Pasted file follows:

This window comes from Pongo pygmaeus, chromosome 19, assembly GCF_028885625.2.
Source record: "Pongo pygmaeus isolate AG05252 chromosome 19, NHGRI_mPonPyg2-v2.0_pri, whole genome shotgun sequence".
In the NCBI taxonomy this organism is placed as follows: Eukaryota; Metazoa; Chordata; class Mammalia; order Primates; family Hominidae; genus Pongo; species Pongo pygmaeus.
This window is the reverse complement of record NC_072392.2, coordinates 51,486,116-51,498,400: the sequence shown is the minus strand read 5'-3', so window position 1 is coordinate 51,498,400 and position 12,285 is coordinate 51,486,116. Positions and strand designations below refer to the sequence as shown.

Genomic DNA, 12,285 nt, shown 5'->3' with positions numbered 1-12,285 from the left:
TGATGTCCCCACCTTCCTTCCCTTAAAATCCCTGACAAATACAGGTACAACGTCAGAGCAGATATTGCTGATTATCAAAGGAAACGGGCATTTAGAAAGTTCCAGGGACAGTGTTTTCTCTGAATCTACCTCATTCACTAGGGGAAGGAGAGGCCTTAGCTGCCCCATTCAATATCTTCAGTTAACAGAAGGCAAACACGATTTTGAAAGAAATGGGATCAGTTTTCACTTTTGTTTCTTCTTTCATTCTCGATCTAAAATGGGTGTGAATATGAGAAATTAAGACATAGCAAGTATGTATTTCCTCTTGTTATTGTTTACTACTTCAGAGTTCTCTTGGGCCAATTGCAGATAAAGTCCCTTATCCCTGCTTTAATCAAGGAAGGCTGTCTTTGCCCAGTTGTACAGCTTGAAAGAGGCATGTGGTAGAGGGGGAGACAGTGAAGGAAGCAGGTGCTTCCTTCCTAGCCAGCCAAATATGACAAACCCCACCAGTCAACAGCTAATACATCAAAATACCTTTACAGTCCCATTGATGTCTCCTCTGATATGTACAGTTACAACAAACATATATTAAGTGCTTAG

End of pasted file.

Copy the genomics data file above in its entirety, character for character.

This window comes from Pongo pygmaeus, chromosome 19, assembly GCF_028885625.2.
Source record: "Pongo pygmaeus isolate AG05252 chromosome 19, NHGRI_mPonPyg2-v2.0_pri, whole genome shotgun sequence".
In the NCBI taxonomy this organism is placed as follows: Eukaryota; Metazoa; Chordata; class Mammalia; order Primates; family Hominidae; genus Pongo; species Pongo pygmaeus.
This window is the reverse complement of record NC_072392.2, coordinates 51,486,116-51,498,400: the sequence shown is the minus strand read 5'-3', so window position 1 is coordinate 51,498,400 and position 12,285 is coordinate 51,486,116. Positions and strand designations below refer to the sequence as shown.

Genomic DNA, 12,285 nt, shown 5'->3' with positions numbered 1-12,285 from the left:
TGATGTCCCCACCTTCCTTCCCTTAAAATCCCTGACAAATACAGGTACAACGTCAGAGCAGATATTGCTGATTATCAAAGGAAACGGGCATTTAGAAAGTTCCAGGGACAGTGTTTTCTCTGAATCTACCTCATTCACTAGGGGAAGGAGAGGCCTTAGCTGCCCCATTCAATATCTTCAGTTAACAGAAGGCAAACACGATTTTGAAAGAAATGGGATCAGTTTTCACTTTTGTTTCTTCTTTCATTCTCGATCTAAAATGGGTGTGAATATGAGAAATTAAGACATAGCAAGTATGTATTTCCTCTTGTTATTGTTTACTACTTCAGAGTTCTCTTGGGCCAATTGCAGATAAAGTCCCTTATCCCTGCTTTAATCAAGGAAGGCTGTCTTTGCCCAGTTGTACAGCTTGAAAGAGGCATGTGGTAGAGGGGGAGACAGTGAAGGAAGCAGGTGCTTCCTTCCTAGCCAGCCAAATATGACAAACCCCACCAGTCAACAGCTAATACATCAAAATACCTTTACAGTCCCATTGATGTCTCCTCTGATATGTACAGTTACAACAAACATATATTAAGTGCTTAG